Published on June 20th, 2013 | by Trick3
Review: The Sigelei #19
Summary: The Sigelei #19 isn't strong on looks, somewhat shoddily built, and doesn't fire half the time. However, it does have magnets in it, though we're really not sure why.
The 19th in the line of Sigelei’s recent line of mods is… well, it’s a little strange. Modeled somewhat on the NZonic by Madz Modz, it’s a telescoping mod with a bottom-mounted button.
When the Sigelei #19 was first announced, many people were excited about the mod’s magnetic button. Naturally, most assumed it would operate like the button on the NZonic, which uses magnets instead of springs. They would soon find out, however, that while the button is, indeed, magnetic, the magnet serves no useful purpose whatsoever, other than making the battery stick to the bottom of the mod. Why Sigelei even bothered putting it in, we really couldn’t say. Maybe they just got a good deal on magnets. Maybe someone in the factory had a sense of humor, and though it would be funny to see the reactions on people’s faces when they realized the magnet on the switch does nothing. Maybe the guy who designed it had just been hitting the Moutai a little too hard. Whatever the reason, the magnet’s just sort of… there, and a super-stiff spring manages the movement of the button.
A very common complaint about the Sigelei #19 has been that the switch frequently misfires, and we’ve found that to be true with ours as well, particularly with the “B” style flat-top cap, which has a design modeled after the flag of the Philippines engraved in it. The cap also, incidentally, has another magnet built into it, which again serves no real purpose. Probably about half the time we pressed the button when using that cap, the mod would not fire. There’s been a lot of research done as to why that happens, and rather than rehash the mod’s well-known conductivity issues, we’d suggest you do a Google search for “sigelei 19″ and see what pops up. We’re sure you’ll have no trouble finding multiple pages explaining just how screwed up the #19’s switch is, like this page explaining why Sun Vapers refuses to carry the mod. If you’re the handy type, the same search will also reveal the ways several people have improved the mod to work around the problems, but if you’re not the type who likes to buy parts from the local hardware store just to get it to work properly, the Sigelei #19 is probably not a good choice for you.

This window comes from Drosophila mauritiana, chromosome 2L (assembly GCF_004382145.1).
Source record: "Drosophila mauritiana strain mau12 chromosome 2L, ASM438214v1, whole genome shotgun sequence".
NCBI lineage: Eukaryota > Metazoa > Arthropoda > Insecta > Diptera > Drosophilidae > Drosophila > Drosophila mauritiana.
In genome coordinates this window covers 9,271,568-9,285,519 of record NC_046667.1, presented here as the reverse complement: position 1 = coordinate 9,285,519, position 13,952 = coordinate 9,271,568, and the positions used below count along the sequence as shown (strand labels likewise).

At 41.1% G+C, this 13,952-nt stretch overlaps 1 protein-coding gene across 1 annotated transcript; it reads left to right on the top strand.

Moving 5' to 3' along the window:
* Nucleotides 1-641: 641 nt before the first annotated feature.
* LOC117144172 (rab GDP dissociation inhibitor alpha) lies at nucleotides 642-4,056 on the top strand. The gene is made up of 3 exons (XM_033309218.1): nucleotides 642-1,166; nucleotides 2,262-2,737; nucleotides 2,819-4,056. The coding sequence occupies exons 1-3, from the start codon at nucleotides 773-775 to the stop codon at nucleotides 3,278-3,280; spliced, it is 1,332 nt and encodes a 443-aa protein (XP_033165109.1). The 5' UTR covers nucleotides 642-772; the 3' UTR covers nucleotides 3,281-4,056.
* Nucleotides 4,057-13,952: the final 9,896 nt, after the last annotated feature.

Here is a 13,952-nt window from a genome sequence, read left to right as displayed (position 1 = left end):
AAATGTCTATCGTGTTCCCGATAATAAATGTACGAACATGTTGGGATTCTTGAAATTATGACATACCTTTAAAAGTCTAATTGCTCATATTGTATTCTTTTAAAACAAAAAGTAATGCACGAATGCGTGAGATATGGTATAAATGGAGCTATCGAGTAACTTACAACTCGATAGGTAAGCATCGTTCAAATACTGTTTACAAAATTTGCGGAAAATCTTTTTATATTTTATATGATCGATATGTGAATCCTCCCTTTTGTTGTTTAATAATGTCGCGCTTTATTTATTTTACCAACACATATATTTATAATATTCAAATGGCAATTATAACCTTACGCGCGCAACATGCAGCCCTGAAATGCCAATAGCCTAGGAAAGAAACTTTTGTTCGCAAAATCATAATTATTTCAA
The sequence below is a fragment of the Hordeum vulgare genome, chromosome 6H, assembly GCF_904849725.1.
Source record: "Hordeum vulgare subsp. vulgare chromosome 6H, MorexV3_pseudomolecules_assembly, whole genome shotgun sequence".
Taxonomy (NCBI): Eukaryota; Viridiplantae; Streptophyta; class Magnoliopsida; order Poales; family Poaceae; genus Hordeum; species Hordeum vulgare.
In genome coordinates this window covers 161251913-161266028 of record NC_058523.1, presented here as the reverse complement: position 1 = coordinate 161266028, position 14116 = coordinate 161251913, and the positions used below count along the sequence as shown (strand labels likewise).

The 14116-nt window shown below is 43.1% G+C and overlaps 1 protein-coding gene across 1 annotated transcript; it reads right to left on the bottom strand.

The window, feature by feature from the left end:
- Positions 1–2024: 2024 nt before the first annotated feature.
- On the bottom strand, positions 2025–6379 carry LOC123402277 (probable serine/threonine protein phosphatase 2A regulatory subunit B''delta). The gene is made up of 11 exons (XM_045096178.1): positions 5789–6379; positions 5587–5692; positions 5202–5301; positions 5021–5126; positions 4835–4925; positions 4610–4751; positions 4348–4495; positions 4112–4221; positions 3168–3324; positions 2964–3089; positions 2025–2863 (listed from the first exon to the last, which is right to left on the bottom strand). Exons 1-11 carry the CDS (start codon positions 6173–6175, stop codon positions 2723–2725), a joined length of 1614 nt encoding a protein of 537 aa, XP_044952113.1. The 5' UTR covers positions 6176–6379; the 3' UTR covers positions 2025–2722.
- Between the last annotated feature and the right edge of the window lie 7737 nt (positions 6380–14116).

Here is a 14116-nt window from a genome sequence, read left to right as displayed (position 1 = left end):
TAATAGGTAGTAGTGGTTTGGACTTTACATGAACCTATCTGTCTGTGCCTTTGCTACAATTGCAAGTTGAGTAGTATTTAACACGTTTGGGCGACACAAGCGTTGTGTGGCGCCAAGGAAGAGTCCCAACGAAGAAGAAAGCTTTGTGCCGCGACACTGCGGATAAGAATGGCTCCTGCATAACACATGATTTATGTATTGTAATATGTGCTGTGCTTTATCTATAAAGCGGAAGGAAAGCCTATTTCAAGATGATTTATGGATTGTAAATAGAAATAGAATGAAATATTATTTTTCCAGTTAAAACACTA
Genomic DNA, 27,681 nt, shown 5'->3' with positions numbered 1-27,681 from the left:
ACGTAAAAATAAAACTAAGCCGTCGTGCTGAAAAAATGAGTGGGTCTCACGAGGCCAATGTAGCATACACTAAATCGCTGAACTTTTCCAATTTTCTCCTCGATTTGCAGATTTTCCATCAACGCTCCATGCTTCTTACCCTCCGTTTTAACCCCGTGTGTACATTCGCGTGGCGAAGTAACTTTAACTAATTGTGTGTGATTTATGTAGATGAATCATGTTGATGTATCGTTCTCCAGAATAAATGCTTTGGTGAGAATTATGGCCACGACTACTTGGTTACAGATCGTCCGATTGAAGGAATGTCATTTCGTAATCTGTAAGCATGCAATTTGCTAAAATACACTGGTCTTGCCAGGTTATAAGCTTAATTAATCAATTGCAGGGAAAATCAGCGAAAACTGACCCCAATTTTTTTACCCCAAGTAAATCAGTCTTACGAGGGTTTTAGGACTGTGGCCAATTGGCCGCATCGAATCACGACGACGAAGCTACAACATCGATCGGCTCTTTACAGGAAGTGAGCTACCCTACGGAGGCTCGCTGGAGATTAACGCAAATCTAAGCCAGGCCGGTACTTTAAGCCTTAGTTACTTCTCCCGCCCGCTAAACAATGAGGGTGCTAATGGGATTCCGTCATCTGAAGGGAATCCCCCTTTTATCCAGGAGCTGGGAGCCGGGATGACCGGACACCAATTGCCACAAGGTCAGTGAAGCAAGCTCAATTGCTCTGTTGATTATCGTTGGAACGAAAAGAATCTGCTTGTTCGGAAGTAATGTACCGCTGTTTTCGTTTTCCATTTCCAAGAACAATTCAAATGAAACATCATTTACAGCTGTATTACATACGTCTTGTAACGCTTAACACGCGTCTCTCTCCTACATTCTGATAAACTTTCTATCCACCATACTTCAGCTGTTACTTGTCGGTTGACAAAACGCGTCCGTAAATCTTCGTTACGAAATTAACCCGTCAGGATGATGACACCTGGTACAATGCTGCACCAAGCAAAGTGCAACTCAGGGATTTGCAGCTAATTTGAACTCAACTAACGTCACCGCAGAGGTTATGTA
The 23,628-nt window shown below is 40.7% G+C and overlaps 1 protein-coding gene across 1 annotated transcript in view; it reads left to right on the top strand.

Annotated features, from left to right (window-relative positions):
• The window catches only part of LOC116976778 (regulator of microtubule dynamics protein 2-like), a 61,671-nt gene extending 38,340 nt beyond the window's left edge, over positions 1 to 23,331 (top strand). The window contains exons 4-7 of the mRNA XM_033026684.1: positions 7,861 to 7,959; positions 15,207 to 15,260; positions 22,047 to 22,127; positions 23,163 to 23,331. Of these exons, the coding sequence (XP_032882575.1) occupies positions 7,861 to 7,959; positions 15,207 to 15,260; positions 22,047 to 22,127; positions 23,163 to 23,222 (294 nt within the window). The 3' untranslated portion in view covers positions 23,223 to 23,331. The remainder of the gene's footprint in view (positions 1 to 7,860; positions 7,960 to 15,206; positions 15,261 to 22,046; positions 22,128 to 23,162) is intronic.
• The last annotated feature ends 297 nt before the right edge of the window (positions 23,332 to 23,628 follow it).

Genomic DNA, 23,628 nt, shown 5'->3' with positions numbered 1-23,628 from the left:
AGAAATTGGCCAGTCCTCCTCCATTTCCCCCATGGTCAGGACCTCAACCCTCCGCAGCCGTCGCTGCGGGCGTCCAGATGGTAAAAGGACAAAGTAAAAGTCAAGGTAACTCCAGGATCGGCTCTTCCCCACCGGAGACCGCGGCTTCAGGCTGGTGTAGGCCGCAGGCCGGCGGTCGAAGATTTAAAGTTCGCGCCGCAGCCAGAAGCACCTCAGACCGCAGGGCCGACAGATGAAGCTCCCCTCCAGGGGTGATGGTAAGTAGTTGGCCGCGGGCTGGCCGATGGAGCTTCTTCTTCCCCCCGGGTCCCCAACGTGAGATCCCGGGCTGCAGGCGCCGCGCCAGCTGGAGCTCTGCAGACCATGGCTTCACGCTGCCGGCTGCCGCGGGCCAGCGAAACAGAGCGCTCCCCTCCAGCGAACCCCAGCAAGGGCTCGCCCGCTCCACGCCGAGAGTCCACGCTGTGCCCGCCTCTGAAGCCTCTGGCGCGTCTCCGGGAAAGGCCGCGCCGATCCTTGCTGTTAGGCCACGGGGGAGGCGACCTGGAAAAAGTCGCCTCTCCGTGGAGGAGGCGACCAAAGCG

We’d like to be able to say that the Sigelei #19 was a well-built mod, or even a good-looking one, but we really can’t. The threads are screechy, and Sigelei seems to have gone to great lengths to copy the basic design of the NZonic, while at the same time removing any personality whatsoever from it. Sure, it’s got clean lines on it, but it’s a mostly featureless tube with vent holes in somewhat odd places, giving it a look like it was built from whatever spare tubes Sigelei happened to have lying around.
If the Sigelei #19 has one saving grace, it’s that it’s one of the mods, along with Sigelei’s #8 and #13, supported by the Fusions SG-1 hybrid kit. Using the SG-1, we’ve actually found the #19 to work quite well, performing as well as a 4.5/5 (under .2 volts dropped on a 4.2 volt battery) on our performance tests, compared to a score as low as 2.5 (.35 volts dropped) using the stock top caps. The mod also fires much more reliably as a hybrid than it does as a 510-based battery mod.
The simple look of the mod also works more in its favor when used as a hybrid, and it actually doesn’t look half-bad with an RSST or Terminator-C sitting on top of it. However, we really have a hard time recommending a mod that really only starts to become bearable if you rip the head off it, and fork out some money for a third-party modification kit.
The Sigelei #19, unfortunately, is just not a good mod. It’s not particularly well-built, it’s looks are nothing to get excited about, and its performance is mediocre, if it performs at all. While none of Sigelei’s Telescope series have been particularly solid mods, the #19 somehow manages to be even worse than most. While its roughly $30 price tag may not be a lot of money, it’s probably $30 better spent elsewhere.